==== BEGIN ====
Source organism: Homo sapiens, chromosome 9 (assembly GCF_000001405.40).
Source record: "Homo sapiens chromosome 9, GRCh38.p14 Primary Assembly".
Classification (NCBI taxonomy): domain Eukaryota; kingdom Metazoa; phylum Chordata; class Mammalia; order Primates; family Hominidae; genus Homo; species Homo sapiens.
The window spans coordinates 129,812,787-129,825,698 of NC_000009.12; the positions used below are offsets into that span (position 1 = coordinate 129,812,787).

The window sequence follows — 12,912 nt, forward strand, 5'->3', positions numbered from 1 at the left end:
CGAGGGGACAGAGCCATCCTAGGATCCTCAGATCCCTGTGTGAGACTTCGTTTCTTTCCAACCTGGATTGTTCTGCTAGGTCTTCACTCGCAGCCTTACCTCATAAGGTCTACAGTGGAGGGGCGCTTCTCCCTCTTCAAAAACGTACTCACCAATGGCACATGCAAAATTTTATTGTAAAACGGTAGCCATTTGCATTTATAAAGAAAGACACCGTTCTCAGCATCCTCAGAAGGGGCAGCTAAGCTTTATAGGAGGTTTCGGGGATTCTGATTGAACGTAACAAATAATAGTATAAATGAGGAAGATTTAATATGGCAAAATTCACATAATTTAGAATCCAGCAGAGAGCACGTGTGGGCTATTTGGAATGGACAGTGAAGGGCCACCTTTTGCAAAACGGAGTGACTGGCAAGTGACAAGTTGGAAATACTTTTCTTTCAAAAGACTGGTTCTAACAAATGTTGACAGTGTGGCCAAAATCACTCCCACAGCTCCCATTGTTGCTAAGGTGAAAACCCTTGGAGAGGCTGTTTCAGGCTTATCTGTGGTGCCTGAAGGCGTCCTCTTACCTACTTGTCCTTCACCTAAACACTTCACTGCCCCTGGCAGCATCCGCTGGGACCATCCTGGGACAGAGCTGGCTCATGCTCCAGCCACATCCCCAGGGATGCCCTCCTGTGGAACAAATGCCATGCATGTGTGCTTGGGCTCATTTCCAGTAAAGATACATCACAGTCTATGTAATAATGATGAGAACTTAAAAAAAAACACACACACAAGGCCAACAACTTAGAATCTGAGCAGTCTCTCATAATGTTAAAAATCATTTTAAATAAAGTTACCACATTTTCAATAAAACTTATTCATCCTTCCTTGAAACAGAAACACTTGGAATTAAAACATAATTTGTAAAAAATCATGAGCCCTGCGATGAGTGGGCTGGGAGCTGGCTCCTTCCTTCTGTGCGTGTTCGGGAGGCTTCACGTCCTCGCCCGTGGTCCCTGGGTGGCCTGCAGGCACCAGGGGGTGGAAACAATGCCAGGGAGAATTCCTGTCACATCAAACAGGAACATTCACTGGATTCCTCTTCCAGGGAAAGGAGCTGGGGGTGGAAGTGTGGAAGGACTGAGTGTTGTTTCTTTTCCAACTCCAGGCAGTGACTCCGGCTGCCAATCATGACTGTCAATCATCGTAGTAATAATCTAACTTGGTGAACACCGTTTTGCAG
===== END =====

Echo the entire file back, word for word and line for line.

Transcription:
Source organism: Homo sapiens, chromosome 9 (assembly GCF_000001405.40).
Source record: "Homo sapiens chromosome 9, GRCh38.p14 Primary Assembly".
Classification (NCBI taxonomy): domain Eukaryota; kingdom Metazoa; phylum Chordata; class Mammalia; order Primates; family Hominidae; genus Homo; species Homo sapiens.
The window spans coordinates 129,812,787-129,825,698 of NC_000009.12; the positions used below are offsets into that span (position 1 = coordinate 129,812,787).

The window sequence follows — 12,912 nt, forward strand, 5'->3', positions numbered from 1 at the left end:
CGAGGGGACAGAGCCATCCTAGGATCCTCAGATCCCTGTGTGAGACTTCGTTTCTTTCCAACCTGGATTGTTCTGCTAGGTCTTCACTCGCAGCCTTACCTCATAAGGTCTACAGTGGAGGGGCGCTTCTCCCTCTTCAAAAACGTACTCACCAATGGCACATGCAAAATTTTATTGTAAAACGGTAGCCATTTGCATTTATAAAGAAAGACACCGTTCTCAGCATCCTCAGAAGGGGCAGCTAAGCTTTATAGGAGGTTTCGGGGATTCTGATTGAACGTAACAAATAATAGTATAAATGAGGAAGATTTAATATGGCAAAATTCACATAATTTAGAATCCAGCAGAGAGCACGTGTGGGCTATTTGGAATGGACAGTGAAGGGCCACCTTTTGCAAAACGGAGTGACTGGCAAGTGACAAGTTGGAAATACTTTTCTTTCAAAAGACTGGTTCTAACAAATGTTGACAGTGTGGCCAAAATCACTCCCACAGCTCCCATTGTTGCTAAGGTGAAAACCCTTGGAGAGGCTGTTTCAGGCTTATCTGTGGTGCCTGAAGGCGTCCTCTTACCTACTTGTCCTTCACCTAAACACTTCACTGCCCCTGGCAGCATCCGCTGGGACCATCCTGGGACAGAGCTGGCTCATGCTCCAGCCACATCCCCAGGGATGCCCTCCTGTGGAACAAATGCCATGCATGTGTGCTTGGGCTCATTTCCAGTAAAGATACATCACAGTCTATGTAATAATGATGAGAACTTAAAAAAAAACACACACACAAGGCCAACAACTTAGAATCTGAGCAGTCTCTCATAATGTTAAAAATCATTTTAAATAAAGTTACCACATTTTCAATAAAACTTATTCATCCTTCCTTGAAACAGAAACACTTGGAATTAAAACATAATTTGTAAAAAATCATGAGCCCTGCGATGAGTGGGCTGGGAGCTGGCTCCTTCCTTCTGTGCGTGTTCGGGAGGCTTCACGTCCTCGCCCGTGGTCCCTGGGTGGCCTGCAGGCACCAGGGGGTGGAAACAATGCCAGGGAGAATTCCTGTCACATCAAACAGGAACATTCACTGGATTCCTCTTCCAGGGAAAGGAGCTGGGGGTGGAAGTGTGGAAGGACTGAGTGTTGTTTCTTTTCCAACTCCAGGCAGTGACTCCGGCTGCCAATCATGACTGTCAATCATCGTAGTAATAATCTAACTTGGTGAACACCGTTTTGCAG